Looking forward, we intend to continue growing the youth sides and investing in the professional development pathway. Obviously, our grounds are progressing quickly. We intend to become regular bidders on calls for tournament hosts. We’ve added a girls team to our Youth program this season and still intend to bring another Women’s team into the mix in Houston when the time is right.”
*From 2004-2006 the Katy Rugby Club was a social side made up of Katy Barbarians coaches and former U19 players/alumni. The Katy Rugby Club entered the TRU as the West Houston Barbarians in 2006. In the 2011-2012 the club changed to the Katy Lions winning all but one D3 match (the club was ineligible for playoffs due to a player CIPPing error). The team was known as the Katy Lions until 2017.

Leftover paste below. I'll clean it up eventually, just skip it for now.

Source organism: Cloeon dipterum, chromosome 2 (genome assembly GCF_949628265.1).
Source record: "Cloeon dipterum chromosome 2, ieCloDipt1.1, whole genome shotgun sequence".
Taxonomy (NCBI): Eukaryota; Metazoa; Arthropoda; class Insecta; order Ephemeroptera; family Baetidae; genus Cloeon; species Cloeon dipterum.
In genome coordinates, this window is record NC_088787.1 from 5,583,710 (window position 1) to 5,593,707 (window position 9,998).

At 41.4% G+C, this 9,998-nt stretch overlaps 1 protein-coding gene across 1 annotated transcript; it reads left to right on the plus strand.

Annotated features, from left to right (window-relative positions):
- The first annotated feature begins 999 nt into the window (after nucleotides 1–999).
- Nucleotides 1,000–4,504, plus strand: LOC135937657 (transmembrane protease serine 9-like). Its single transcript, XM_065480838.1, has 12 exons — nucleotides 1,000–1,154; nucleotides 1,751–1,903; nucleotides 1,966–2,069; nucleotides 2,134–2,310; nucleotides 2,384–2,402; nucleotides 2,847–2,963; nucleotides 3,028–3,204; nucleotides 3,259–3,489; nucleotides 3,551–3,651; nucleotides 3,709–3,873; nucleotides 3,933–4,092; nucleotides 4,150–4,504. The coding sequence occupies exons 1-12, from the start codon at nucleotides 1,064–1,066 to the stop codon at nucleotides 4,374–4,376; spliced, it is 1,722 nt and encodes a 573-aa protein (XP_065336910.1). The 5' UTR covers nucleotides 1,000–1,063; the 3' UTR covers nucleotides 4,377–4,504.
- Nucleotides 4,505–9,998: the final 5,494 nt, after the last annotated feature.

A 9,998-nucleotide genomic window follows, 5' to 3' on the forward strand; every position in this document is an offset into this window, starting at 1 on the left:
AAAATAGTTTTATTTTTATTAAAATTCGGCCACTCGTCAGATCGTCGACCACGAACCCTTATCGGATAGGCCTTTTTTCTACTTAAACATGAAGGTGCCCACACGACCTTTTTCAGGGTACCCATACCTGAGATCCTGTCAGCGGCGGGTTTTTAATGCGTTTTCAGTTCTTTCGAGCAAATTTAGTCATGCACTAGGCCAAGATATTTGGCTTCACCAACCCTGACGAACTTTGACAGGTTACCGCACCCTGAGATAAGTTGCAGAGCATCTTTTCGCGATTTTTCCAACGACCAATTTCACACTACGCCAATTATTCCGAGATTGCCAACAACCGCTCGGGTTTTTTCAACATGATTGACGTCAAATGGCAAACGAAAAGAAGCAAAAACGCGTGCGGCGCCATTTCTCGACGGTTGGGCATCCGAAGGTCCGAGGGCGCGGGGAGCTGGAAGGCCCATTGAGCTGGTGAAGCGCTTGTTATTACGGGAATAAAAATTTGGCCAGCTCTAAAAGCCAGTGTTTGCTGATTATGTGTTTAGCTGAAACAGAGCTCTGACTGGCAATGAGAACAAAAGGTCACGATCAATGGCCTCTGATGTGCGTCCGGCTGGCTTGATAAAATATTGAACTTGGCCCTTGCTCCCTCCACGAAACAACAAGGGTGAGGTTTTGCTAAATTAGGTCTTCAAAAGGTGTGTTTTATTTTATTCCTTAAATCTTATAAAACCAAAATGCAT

**It must also be noted that the original clubs that now make up the West Houston Lions were associated at separate points with the Katy Barbarians Youth teams. Peter Evans and Neil Doherty (Former Lions President) first coached the Katy Barbarians (originally Cinco Ranch Barbarians) leading them to great achievements in their first years. The Katy Youth and Men’s team never formally merged or separated.
This article was written with help from current club Chairman Hunter Nezat and former West Houston Barbarians/Katy Lions RFC founding board member and current TRRA Chairman Tim O’Gara. Without them, it would not have been possible.